Over our years of traveling to Paris we've almost always relied on renting apartments as opposed to hotel rooms. The reason is simple: an apartment gives you the flexibility of cooking at home, especially if you're staying for a week or longer. It also has the added benefit of (usually) being the less expensive way to spend your money on lodging, especially in Paris.
My first inclination when looking for accommodations this past winer for our trip in September was to turn to the latest craze: Air BnB. While their website certainly offered plenty of options, in all price ranges, the one thing that put me off was they required all the rental charges to be paid up front. Yet the owner would only get their money once we actually showed up. Sooooo, Air BnB would be able to play with our money for five months. And I can just imagine the hassle of canceling. . . That nasty airline business model rearing it's head. No thank you.
Beginning in 2006 and until the end of 2010 we rented from the same person, both when we were living in Paris as well as when we returned for extended stays (such as two or three months at a time). We found her through the excellent local resource FUSAC (French USA Connection) and appreciated being able to meet with the owner in person. Unfortunately, that changed three years ago and we found ourselves looking elsewhere. Friends from Providence, Rhode Island, had been very happy using the Parissharing website and so in 2013 we followed their lead. When we returned earlier this yeAr to perhaps use them again, we learned that prices had gone way UP so we thought to look elsewhere.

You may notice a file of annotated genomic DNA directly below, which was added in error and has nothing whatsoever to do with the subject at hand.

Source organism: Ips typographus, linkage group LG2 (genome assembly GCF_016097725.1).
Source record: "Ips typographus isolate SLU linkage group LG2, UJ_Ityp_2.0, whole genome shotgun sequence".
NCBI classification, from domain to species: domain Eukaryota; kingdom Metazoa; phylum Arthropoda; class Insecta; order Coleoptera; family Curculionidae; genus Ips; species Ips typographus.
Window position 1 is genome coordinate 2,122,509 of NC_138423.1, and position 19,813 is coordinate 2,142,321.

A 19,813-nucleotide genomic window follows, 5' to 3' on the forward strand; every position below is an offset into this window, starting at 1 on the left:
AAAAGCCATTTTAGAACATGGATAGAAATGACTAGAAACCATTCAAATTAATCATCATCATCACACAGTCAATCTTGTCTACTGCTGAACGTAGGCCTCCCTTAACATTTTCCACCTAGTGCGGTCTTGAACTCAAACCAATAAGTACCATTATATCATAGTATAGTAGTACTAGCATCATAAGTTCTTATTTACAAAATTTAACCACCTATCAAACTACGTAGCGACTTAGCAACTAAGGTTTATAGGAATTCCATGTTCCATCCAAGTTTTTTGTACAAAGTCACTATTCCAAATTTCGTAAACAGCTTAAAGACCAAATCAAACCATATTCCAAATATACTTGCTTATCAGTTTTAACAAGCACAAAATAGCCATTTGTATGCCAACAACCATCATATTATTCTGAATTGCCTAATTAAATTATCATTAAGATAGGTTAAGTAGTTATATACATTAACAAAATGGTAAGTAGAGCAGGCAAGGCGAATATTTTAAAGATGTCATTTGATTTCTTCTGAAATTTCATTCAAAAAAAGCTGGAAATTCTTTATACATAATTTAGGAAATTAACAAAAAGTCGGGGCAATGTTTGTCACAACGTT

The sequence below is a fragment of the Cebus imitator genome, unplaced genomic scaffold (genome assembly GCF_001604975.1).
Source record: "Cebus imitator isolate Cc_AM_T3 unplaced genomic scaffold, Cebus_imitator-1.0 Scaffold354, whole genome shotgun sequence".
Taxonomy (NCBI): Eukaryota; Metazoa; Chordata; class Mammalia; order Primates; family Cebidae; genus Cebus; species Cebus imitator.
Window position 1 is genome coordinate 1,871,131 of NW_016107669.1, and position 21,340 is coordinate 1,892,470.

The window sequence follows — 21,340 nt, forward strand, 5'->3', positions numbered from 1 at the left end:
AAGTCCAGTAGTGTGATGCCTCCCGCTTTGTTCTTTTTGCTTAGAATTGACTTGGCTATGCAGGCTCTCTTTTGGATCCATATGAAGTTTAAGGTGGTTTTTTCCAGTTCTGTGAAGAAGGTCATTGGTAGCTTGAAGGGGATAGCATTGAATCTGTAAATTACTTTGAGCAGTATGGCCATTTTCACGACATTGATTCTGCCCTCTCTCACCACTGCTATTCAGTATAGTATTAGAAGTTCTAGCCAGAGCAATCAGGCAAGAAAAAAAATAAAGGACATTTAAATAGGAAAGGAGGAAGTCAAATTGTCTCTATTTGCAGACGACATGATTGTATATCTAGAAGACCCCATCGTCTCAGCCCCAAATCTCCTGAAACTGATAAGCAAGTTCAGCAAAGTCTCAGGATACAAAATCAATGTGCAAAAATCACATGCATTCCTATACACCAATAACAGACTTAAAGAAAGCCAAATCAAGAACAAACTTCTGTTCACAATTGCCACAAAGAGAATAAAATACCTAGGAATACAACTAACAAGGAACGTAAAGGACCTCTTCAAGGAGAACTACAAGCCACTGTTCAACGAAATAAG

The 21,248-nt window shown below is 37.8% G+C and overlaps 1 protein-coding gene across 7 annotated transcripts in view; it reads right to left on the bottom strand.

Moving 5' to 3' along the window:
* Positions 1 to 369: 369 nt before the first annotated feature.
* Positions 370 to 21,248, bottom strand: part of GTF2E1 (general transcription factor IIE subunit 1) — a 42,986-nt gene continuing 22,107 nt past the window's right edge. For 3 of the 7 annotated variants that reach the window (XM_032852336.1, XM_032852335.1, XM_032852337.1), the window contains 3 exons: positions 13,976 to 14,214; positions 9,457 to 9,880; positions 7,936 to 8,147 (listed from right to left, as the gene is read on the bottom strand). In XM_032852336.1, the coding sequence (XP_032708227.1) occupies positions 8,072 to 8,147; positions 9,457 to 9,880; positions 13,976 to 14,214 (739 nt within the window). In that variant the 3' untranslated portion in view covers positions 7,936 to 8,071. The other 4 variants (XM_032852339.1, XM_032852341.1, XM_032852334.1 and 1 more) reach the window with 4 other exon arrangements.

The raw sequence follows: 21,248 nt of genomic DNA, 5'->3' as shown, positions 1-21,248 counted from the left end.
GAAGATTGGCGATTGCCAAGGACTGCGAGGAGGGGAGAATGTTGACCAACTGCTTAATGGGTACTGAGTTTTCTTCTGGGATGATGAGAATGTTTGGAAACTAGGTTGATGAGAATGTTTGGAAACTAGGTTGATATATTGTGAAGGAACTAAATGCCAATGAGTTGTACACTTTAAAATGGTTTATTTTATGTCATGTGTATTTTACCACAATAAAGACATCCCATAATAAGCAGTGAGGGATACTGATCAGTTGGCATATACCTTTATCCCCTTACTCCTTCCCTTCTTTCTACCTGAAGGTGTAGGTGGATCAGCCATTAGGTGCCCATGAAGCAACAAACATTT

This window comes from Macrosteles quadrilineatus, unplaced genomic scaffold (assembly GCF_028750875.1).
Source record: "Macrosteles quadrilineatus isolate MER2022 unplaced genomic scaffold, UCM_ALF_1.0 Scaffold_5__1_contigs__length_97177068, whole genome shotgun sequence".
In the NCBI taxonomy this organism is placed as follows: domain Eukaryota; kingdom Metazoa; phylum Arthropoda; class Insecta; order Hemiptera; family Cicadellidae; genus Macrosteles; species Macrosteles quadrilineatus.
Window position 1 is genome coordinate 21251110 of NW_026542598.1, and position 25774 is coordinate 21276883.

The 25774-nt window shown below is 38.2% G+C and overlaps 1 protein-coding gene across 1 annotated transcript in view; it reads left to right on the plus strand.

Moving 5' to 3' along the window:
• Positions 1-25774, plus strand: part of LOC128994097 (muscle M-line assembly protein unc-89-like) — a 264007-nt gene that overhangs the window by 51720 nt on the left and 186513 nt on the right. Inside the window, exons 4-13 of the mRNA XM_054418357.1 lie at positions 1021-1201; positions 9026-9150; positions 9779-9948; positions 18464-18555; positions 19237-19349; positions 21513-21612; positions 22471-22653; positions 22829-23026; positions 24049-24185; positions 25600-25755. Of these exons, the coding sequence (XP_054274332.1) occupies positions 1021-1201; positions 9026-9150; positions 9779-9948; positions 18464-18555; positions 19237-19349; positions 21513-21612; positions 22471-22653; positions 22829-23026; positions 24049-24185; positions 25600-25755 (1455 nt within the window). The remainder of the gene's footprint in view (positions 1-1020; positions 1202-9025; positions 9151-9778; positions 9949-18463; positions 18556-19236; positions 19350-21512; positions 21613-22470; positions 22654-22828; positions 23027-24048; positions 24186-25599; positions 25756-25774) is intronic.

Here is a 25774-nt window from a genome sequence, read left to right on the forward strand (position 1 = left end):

I recalled in years past a wonderful set of accommodation guides by Alistair Sawday called Special Places To Stay in France (or Ireland or Italy, etc.). I went to their website and before long had found just the place. It was very reasonably priced, quite spacious and a 10-minute walk to Père-Lachaise! We were sold. I emailed her, she called me, I called her and we shook hands on it, in a manner of speaking.
As it turned out our hostess was a lovely British woman who had spent the better part of her adult life (so it seemed to me) in France. She was waiting for us when we arrived at the apartment and this was one instance of when first impressions -- even those made by internet and phone -- proved spot on. She was charming, engaging and full of life.
The apartment was nearly perfect. The one bump was it's a 10-minute walk to the nearest Metro stop but a grocery store was right up the street, an open-air market just 10 minutes away by foot and the neighborhood quiet.